UK customers of the US bank, MBNA, are being targeted by an e-mail scam.
Some customers are receiving spoof e-mails
Some of its customers have been sent fraudulent e-mails asking them for their online bank details.
MBNA is just the latest of the High Street banks affected by the scam, known as phishing.
"Customers who may suspect they are the recipients of this spoof should call MBNA immediately," said Martino Corbelli, of e-mail filtering company SurfControl, which uncovered the fraud.
It said it had seen a large increase in a spoofing spam in the past twenty-four hours posing as the MBNA Europe bank.
UK customers of MBNA have been sent an e-mail with the bank's branding.
It comes with a variety of subject lines such as "MBNA's OfficiaI Notice," "Attention all MBNA users" and "0fficial Notice for all users of MBNA."
The message says the bank is putting in a new security system to "help you avoid frequently fraud transactions and to keep your investments in safety".
It then advices people to reactivate their account by clicking on a link in the message.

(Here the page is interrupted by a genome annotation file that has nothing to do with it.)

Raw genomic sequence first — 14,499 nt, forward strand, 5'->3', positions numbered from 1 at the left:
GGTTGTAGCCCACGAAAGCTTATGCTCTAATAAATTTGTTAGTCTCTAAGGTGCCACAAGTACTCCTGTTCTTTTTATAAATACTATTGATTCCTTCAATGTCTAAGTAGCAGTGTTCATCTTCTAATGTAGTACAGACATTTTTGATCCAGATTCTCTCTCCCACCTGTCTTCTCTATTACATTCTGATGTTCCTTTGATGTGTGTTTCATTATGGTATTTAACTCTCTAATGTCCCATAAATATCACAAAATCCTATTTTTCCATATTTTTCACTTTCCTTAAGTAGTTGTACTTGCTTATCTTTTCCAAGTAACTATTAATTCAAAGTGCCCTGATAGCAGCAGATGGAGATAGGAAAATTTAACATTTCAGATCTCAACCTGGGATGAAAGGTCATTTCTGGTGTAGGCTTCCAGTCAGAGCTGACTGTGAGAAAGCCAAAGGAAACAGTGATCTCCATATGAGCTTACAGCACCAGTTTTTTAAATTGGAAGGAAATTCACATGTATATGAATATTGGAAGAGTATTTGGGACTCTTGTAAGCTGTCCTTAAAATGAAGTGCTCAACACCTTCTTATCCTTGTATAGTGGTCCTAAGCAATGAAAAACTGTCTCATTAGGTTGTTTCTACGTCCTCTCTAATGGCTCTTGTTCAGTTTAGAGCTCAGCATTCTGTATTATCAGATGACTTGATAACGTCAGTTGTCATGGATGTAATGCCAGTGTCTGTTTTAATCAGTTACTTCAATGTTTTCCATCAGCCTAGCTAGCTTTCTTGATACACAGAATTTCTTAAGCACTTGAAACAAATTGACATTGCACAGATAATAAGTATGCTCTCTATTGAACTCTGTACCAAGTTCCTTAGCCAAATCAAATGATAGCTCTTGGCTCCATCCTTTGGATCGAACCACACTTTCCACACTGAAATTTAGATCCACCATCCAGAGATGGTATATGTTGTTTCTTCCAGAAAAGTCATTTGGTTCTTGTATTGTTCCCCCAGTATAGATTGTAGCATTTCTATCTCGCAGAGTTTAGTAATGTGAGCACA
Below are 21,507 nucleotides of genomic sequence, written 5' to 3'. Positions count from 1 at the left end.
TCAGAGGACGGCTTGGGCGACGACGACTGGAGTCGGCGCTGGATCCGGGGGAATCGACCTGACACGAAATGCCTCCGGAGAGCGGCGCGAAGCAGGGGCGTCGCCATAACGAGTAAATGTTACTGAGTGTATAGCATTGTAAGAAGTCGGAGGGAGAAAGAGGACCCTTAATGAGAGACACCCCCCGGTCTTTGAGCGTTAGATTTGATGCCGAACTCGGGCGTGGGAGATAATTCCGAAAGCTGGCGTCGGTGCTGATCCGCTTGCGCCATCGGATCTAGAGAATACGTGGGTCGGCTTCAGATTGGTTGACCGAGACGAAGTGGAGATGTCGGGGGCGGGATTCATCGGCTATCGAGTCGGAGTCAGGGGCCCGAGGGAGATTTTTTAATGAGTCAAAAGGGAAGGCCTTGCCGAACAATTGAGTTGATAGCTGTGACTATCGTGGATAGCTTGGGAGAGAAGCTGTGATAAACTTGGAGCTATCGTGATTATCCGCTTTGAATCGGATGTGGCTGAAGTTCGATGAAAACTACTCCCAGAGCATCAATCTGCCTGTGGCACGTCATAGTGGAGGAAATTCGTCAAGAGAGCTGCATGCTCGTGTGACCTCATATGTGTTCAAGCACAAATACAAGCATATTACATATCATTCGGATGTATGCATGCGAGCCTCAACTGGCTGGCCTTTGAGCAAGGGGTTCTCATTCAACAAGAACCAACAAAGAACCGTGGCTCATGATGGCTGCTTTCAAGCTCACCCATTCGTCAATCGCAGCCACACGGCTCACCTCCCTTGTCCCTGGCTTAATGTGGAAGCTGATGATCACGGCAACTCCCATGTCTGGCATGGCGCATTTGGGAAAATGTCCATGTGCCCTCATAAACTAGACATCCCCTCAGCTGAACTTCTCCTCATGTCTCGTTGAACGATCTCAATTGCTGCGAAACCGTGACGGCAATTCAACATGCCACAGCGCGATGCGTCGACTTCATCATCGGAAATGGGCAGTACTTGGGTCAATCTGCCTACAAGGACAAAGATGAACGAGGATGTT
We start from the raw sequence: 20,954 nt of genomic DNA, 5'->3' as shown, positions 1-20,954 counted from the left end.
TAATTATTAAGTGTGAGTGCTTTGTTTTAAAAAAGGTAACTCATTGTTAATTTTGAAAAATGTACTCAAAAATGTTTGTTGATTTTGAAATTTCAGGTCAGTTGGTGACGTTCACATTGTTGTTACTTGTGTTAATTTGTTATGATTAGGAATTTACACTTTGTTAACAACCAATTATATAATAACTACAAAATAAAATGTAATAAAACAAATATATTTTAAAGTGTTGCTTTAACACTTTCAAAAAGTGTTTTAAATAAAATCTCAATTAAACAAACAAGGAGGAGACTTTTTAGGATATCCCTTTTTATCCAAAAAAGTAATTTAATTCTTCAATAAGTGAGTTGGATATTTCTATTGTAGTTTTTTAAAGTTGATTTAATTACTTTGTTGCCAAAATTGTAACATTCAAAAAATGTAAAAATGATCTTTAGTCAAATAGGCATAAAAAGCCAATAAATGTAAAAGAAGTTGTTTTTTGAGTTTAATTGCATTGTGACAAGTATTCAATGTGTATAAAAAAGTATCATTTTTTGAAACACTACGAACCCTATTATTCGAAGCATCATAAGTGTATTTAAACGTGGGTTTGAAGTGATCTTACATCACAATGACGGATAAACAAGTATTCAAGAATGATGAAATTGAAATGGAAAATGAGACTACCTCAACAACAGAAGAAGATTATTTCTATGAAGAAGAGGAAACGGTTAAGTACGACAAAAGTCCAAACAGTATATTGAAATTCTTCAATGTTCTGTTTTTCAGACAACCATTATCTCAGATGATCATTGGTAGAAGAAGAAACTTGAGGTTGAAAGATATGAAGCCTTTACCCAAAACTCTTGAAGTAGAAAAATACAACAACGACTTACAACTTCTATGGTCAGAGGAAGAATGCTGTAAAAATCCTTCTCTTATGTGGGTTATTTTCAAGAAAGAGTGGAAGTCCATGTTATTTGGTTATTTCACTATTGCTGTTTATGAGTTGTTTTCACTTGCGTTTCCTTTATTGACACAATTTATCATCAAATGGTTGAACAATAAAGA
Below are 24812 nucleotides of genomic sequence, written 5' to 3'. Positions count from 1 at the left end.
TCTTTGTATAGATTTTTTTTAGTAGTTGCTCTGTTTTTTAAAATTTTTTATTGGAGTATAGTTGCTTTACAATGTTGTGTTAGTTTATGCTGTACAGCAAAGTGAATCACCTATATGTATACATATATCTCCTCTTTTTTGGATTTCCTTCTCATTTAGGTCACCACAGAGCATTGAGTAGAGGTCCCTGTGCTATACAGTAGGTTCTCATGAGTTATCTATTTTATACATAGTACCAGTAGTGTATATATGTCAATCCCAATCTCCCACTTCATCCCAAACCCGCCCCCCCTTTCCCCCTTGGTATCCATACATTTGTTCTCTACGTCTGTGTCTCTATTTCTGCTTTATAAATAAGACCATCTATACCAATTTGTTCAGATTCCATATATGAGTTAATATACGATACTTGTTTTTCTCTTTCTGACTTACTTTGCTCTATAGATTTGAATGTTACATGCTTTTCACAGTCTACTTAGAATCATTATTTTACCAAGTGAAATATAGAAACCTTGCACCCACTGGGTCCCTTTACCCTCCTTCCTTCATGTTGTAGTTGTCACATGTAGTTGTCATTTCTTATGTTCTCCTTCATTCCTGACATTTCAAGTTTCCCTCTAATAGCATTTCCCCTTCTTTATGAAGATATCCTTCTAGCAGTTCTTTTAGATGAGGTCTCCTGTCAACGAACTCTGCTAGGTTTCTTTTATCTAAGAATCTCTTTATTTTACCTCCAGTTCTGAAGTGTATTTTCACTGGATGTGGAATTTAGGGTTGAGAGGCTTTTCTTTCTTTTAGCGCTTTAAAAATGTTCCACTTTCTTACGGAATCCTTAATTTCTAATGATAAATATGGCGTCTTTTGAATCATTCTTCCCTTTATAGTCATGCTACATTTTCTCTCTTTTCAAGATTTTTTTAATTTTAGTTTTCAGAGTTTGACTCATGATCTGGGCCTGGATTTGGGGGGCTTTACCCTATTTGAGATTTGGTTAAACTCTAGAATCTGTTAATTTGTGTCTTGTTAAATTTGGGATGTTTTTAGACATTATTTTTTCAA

The link leads to a professional-looking website with the MBNA colours, but with a different web address to the one used by the bank.
"Any customer who tries to login through this fake page is very likely to have their personal bank information or identity stolen and relayed directly to the spammers," said Mr Corbelli.
An MBNA spokeswoman said the bank's security had not been breached but customers were being found by the scammers randomly generating likely e-mail addresses.
"We are in the process of contacting our online banking customers to advise and educate them about this matter," said the spokeswoman.
She said MBNA would never ask for personal information by e-mail and added: "If customers respond to the fraudulent enquiry by providing personal information they should contact MBNA immediately."
She said many other UK and US banks had been bit by phishing scams over the past 12 months.
Phishing has been used by fraudsters and organised crime to get customer bank details.
Some leading financial institutions have had their names used in "spoof" e-mails.
In December, NatWest temporarily suspended its internet banking facility after some of its customers were sent fraudulent e-mails asking them to divulge their account details.
In October, Nationwide and NatWest were targeted by a similar hoax as was the Halifax, while in September fraudsters tried to trick customers of Lloyds TSB and Barclays.